Thursday the 5th of November we arrived in Khartoum after spending ten days crossing the Nubian desert. We’ve had a great time, beeing carried by a tailwind and meeting few but incredibly friendly Sudanese people. I’ll simply start where I ended the story last time: at the border crossing.
Monday the 26th of October we finally managed to enter Sudan. As we cycled out through the gates and left the chaotic border station behind, it was as if we entered a new world. It suddenly seemed like our three bikes where the only vehicles trafficking the straight and flat road towards Khartoum. It was a pleasure to cycle again. We all enjoyed the silence and the freedom of not being followed by any police escort or car whatsoever. Instead there was a lovely tailwind that helped us stand the mid-day heat.
You might think that all days are the same for someone who’s traveling across a desert. That there’s nothing but sand, terrible heat and monotonous cycling. I have to admit that it sometimes gets a little bit boring, indeed. But I’m still sure that we will miss the quiet road out there as we now will move on towards more populous areas. And if you just carry on for a while there will always be something more or less interesting at the side of the road. Like a bunch of camels (dead or alive), volcano-like hills or dry bushes. We all have our own ways to occupy ourselves during cycling. When spending most of the time on your bicycle you’ll have to deal with a lot of thoughts that otherwise never would have the time to come to your mind. While Sam is constantly listening to his audiobooks and podcasts, Tom hammers (and jammers) on to the beat of some cheesy music. He’s also the one who actually stops to photograph most of the interesting things at the side of the road. Like the massive bugs and the smelly dead camels. And then there’s me, who enjoy just listening to the sound of my wining chain while thinking of everything and nothing in particular. The last week I’ve been called one of the simplest human beings in Tom’s surrounding. Why? Simply because it seems like I need nothing but two things in life to be happy: cycling and food. That’s fortunately not the whole truth. I might be basic, but I’ve still not turned into a real cycling animal – yet.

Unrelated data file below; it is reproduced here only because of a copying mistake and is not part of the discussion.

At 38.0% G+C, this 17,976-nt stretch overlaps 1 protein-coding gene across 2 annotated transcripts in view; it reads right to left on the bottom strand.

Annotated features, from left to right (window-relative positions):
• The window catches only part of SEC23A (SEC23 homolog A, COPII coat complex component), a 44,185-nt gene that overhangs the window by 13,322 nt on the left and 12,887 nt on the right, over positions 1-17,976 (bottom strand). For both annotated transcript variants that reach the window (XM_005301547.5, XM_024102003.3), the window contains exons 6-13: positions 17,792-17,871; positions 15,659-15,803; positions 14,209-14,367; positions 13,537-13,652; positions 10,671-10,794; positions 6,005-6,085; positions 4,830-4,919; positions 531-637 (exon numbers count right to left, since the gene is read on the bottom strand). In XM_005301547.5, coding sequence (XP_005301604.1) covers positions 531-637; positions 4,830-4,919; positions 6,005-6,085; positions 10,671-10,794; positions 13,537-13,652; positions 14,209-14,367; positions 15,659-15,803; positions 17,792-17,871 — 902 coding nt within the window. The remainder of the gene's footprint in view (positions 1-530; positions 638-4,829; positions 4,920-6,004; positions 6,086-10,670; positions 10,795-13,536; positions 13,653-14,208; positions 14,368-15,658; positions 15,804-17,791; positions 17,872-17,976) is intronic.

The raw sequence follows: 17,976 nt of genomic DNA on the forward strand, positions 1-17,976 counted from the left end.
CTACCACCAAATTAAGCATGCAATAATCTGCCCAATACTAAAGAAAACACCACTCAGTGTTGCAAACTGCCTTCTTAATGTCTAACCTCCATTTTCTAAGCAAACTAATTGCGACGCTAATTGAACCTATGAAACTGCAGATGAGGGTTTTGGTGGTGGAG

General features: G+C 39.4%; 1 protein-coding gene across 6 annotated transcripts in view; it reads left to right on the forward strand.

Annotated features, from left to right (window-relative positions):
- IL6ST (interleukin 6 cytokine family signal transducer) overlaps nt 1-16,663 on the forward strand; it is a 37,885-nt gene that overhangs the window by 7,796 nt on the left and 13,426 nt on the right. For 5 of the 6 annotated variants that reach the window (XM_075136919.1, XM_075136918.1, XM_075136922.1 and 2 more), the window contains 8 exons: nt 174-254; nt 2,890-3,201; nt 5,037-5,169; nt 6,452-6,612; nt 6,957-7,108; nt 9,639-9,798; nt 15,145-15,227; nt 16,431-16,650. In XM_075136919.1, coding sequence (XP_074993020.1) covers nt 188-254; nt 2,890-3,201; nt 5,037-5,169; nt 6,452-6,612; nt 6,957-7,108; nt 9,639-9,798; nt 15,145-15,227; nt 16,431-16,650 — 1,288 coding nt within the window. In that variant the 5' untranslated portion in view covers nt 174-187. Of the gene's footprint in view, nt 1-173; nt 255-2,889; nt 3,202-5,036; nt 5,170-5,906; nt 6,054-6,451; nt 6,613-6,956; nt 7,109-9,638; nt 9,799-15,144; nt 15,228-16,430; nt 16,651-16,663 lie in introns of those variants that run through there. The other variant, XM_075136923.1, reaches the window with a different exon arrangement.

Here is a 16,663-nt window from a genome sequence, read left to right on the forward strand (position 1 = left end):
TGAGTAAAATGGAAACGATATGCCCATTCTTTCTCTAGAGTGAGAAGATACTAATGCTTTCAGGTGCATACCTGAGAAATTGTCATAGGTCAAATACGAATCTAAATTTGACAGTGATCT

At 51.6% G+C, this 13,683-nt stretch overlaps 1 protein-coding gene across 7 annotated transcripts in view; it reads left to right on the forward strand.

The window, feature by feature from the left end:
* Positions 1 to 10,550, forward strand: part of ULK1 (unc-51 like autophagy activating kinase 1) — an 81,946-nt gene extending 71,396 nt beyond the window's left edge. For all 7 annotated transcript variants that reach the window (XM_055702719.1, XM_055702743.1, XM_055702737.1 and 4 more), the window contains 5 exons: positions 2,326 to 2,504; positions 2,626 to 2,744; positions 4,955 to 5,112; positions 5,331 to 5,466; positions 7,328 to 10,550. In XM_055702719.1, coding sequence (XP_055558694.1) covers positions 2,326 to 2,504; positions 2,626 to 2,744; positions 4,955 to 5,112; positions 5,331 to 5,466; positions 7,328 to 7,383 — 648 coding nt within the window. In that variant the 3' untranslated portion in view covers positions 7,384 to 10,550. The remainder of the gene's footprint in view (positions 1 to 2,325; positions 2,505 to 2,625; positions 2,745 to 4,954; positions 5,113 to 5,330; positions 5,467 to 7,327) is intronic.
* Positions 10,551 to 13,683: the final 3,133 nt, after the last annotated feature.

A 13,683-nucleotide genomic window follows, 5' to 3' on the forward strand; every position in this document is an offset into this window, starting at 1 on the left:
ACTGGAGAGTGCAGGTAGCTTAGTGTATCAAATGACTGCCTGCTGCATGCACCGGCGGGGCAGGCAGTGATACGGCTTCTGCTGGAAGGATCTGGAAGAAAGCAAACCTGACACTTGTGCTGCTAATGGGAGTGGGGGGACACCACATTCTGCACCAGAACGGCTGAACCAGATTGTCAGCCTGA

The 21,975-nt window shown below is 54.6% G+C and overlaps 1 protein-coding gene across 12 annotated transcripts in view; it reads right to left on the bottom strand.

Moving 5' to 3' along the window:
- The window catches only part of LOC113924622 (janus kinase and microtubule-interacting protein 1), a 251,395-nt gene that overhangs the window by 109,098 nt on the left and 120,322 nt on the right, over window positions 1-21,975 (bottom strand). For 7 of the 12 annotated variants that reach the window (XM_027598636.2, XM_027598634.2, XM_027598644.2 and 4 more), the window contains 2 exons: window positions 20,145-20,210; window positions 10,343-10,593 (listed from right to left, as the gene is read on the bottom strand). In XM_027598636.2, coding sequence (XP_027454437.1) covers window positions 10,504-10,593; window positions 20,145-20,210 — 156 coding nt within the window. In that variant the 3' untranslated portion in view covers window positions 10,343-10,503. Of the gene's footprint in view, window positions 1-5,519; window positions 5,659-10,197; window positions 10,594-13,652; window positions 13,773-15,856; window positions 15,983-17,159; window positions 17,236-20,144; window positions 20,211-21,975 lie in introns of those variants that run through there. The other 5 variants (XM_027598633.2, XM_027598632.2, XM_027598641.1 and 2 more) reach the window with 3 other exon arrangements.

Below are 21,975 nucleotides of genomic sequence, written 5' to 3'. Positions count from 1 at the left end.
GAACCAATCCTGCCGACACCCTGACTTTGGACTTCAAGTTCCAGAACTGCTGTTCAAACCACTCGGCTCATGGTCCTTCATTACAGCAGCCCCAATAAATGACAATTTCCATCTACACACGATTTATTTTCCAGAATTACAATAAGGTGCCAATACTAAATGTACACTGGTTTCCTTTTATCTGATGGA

For someone that finds pleasure in pedaling, life on a bicycle do tend to be quite simple, after all. Especially in the desert where the potential camping spots literally are everywhere. We usually try to set the camp one hour or so before sunset. The routine is pretty much the same everyday. If we’ve got enough of water to allow ourselves some wasting we have a refreshing water bottle shower. Next thing on the schedule is hopefully afternoon yoga (at least for my student Sam and me), followed by some kind of camping stove dinner – nine times out of ten consisting of pasta and beans. Let’s say that fava beans have been present at nearly every single meal we’ve had the last two weeks. For lunch and second breakfast we’ve mostly been eating beans and bread (called foul), which is normally the only dish that’s being served in the few cafeterias along the desert road. But who needs a varied diet when you’re hungry? Everything tastes delicious after a day of cycling anyway. Even if it happens to be spiced with sand.
One more advantage with camping in the desert is the night sky. The stars are even more numerous than the potential camping spots! And it is not too bad lying in your tent at night watching the stars through your mosquito net before falling asleep.
Sometimes cycling in the desert can be quite hard work as well. We all had a few bad days last week when we felt quite miserable. Sick from drinking the Nile water, feeling weak after too many hours in sun, or simply tired after a long day on the bike. But most of the times an extra long mid-day siesta or some strong coffee helps. And now, when writing this – sitting on my bed in the hostel here in Khartoum – I feel a strong desire to get back to the road again. Luckily, it looks like I’ll only have to wait until tomorrow before we’ll continue cycling south towards the Ethiopian border.